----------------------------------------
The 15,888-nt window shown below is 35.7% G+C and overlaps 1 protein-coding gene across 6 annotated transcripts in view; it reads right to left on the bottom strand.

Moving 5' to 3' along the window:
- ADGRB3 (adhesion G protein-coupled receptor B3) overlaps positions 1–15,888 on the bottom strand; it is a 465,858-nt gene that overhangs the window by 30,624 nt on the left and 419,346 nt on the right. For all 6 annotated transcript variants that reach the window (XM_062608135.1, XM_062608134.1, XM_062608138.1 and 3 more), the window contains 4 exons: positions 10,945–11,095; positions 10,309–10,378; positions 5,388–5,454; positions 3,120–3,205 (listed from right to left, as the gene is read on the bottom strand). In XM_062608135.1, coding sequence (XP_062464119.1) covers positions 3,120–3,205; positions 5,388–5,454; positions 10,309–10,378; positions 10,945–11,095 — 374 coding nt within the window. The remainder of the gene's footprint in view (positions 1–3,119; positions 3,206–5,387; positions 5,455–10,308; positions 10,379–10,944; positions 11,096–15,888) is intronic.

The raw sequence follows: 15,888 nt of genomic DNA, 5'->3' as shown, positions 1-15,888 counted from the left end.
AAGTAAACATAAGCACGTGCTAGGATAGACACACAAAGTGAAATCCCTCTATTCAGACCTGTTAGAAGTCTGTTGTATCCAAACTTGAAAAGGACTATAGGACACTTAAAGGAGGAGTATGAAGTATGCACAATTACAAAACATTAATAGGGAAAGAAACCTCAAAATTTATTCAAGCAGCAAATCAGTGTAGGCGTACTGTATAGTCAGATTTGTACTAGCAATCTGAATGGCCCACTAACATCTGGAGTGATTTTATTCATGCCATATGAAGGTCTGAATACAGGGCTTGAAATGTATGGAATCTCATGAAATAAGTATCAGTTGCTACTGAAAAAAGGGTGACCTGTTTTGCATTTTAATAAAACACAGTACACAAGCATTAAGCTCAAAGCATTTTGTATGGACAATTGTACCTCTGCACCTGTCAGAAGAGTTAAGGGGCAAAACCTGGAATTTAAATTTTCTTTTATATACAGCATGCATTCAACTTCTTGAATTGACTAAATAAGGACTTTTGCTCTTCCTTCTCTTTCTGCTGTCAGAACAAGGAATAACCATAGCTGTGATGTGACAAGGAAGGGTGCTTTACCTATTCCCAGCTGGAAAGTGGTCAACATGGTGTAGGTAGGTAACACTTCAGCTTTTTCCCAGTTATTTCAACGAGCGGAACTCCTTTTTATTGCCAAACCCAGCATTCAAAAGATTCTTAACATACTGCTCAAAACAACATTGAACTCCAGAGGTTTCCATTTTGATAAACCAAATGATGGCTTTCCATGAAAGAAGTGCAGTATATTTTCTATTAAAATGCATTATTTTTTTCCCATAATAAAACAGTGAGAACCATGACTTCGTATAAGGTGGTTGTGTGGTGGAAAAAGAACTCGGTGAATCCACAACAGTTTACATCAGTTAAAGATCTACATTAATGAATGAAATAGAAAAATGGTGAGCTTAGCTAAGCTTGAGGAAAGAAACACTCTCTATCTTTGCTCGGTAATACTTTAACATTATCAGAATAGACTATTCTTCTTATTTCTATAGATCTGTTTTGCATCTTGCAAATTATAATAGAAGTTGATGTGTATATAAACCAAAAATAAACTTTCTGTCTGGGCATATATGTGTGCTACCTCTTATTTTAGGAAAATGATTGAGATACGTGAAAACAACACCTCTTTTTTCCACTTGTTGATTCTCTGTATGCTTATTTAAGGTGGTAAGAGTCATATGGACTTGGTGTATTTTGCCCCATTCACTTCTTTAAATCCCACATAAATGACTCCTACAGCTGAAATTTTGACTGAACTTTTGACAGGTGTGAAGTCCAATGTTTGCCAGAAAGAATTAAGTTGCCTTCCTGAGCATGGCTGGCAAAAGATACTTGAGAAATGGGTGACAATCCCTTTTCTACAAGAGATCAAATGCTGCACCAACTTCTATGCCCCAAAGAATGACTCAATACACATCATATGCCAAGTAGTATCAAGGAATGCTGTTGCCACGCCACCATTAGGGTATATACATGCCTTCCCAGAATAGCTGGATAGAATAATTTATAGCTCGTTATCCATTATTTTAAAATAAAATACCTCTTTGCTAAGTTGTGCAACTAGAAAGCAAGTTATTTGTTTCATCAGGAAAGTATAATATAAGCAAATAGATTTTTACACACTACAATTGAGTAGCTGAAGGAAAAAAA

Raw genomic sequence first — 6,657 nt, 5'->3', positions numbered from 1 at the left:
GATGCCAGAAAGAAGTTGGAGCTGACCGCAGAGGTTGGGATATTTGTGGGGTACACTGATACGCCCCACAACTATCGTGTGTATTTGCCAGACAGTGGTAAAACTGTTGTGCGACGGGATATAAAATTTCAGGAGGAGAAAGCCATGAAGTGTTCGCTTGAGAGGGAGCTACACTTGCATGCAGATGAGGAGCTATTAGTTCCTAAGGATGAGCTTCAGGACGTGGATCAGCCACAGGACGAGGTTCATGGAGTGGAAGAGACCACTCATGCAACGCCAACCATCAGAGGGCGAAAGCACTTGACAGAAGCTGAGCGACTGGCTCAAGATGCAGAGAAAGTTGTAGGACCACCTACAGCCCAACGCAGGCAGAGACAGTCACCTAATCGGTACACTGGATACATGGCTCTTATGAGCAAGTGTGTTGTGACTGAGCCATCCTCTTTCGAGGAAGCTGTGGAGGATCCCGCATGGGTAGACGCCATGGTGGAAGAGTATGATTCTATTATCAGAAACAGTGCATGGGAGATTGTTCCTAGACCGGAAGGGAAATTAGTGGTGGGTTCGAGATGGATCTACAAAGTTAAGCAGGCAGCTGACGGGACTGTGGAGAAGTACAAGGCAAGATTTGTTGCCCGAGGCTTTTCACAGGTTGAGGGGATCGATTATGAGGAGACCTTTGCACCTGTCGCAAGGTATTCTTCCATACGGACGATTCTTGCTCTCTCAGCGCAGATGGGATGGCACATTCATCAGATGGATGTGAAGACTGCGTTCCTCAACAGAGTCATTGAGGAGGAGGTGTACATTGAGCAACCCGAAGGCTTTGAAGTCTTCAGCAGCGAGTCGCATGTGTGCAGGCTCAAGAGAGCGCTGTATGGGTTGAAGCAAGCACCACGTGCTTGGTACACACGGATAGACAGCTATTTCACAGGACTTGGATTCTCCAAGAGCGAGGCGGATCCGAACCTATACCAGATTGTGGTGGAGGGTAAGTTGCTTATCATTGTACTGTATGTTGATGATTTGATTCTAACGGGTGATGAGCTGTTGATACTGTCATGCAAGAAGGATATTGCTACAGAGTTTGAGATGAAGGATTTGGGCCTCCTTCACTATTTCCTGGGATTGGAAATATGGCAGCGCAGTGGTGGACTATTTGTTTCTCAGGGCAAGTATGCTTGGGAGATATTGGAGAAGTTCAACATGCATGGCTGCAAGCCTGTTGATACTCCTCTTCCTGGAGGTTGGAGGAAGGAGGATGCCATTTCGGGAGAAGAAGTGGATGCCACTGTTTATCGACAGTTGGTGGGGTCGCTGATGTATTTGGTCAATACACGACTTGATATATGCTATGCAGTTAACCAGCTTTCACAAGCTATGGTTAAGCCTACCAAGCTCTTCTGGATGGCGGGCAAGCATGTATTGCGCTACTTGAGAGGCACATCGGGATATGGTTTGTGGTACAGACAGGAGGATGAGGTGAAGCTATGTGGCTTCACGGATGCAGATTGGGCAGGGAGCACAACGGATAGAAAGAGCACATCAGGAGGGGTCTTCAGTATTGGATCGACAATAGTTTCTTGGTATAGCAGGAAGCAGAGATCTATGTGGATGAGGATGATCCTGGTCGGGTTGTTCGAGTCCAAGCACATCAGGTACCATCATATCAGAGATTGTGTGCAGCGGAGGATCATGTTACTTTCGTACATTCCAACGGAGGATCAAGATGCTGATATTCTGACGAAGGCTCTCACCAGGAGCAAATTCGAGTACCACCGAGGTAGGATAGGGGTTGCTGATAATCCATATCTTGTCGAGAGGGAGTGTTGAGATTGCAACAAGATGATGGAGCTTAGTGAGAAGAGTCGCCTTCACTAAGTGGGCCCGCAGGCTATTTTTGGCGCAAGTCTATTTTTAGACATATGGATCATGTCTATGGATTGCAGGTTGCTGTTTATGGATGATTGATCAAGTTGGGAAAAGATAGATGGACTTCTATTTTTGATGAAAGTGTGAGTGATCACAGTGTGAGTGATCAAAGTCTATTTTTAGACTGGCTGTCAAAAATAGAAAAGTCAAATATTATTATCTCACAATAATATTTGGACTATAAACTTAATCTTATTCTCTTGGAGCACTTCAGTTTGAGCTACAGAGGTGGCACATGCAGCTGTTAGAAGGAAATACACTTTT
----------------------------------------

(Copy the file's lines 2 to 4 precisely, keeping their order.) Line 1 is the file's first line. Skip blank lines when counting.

Moving 5' to 3' along the window:
- ADGRB3 (adhesion G protein-coupled receptor B3) overlaps positions 1–15,888 on the bottom strand; it is a 465,858-nt gene that overhangs the window by 30,624 nt on the left and 419,346 nt on the right. For all 6 annotated transcript variants that reach the window (XM_062608135.1, XM_062608134.1, XM_062608138.1 and 3 more), the window contains 4 exons: positions 10,945–11,095; positions 10,309–10,378; positions 5,388–5,454; positions 3,120–3,205 (listed from right to left, as the gene is read on the bottom strand). In XM_062608135.1, coding sequence (XP_062464119.1) covers positions 3,120–3,205; positions 5,388–5,454; positions 10,309–10,378; positions 10,945–11,095 — 374 coding nt within the window. The remainder of the gene's footprint in view (positions 1–3,119; positions 3,206–5,387; positions 5,455–10,308; positions 10,379–10,944; positions 11,096–15,888) is intronic.

The raw sequence follows: 15,888 nt of genomic DNA, 5'->3' as shown, positions 1-15,888 counted from the left end.